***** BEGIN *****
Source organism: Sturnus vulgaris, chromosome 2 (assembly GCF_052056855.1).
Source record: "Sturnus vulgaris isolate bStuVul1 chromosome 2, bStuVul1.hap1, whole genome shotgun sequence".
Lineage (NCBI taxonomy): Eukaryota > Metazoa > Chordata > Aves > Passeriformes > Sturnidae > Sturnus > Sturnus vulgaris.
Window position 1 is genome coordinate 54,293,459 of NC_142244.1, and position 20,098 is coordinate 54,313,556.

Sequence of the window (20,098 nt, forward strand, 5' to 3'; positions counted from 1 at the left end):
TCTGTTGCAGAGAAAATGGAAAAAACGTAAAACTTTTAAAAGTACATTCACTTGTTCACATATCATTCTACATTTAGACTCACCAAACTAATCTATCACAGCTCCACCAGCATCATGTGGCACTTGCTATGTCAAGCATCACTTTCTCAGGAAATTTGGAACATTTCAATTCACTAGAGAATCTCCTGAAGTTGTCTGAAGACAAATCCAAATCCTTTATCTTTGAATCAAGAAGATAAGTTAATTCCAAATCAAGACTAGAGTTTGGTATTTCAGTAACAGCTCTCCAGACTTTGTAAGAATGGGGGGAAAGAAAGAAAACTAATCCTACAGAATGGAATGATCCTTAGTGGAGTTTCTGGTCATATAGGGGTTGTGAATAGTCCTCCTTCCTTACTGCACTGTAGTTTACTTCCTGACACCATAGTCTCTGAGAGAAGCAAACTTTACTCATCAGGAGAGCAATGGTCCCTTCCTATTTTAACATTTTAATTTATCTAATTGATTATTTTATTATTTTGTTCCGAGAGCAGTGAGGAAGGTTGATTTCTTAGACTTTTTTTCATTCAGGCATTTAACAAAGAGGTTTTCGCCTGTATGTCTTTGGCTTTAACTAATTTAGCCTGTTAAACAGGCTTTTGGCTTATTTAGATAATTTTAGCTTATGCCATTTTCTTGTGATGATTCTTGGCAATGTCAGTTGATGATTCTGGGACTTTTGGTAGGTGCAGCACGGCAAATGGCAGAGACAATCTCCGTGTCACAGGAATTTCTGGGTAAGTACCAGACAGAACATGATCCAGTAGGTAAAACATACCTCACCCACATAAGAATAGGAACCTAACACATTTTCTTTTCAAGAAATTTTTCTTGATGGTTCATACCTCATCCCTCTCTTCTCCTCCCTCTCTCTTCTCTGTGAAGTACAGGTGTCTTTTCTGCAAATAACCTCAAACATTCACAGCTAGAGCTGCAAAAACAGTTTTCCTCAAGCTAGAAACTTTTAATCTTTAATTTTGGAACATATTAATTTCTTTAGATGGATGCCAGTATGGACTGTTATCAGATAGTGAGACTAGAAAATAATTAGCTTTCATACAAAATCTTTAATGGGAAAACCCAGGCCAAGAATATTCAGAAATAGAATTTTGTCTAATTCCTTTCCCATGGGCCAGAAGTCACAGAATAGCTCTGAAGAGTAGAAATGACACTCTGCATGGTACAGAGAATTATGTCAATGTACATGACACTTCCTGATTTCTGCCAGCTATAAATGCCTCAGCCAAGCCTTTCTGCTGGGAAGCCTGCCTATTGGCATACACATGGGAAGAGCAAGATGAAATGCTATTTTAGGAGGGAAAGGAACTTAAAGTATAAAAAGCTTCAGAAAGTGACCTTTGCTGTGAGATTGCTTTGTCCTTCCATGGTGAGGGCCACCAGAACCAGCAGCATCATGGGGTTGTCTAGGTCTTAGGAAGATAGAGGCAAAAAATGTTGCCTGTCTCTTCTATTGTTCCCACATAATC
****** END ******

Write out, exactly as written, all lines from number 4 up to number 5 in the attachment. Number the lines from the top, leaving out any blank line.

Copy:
Window position 1 is genome coordinate 54,293,459 of NC_142244.1, and position 20,098 is coordinate 54,313,556.

Sequence of the window (20,098 nt, forward strand, 5' to 3'; positions counted from 1 at the left end):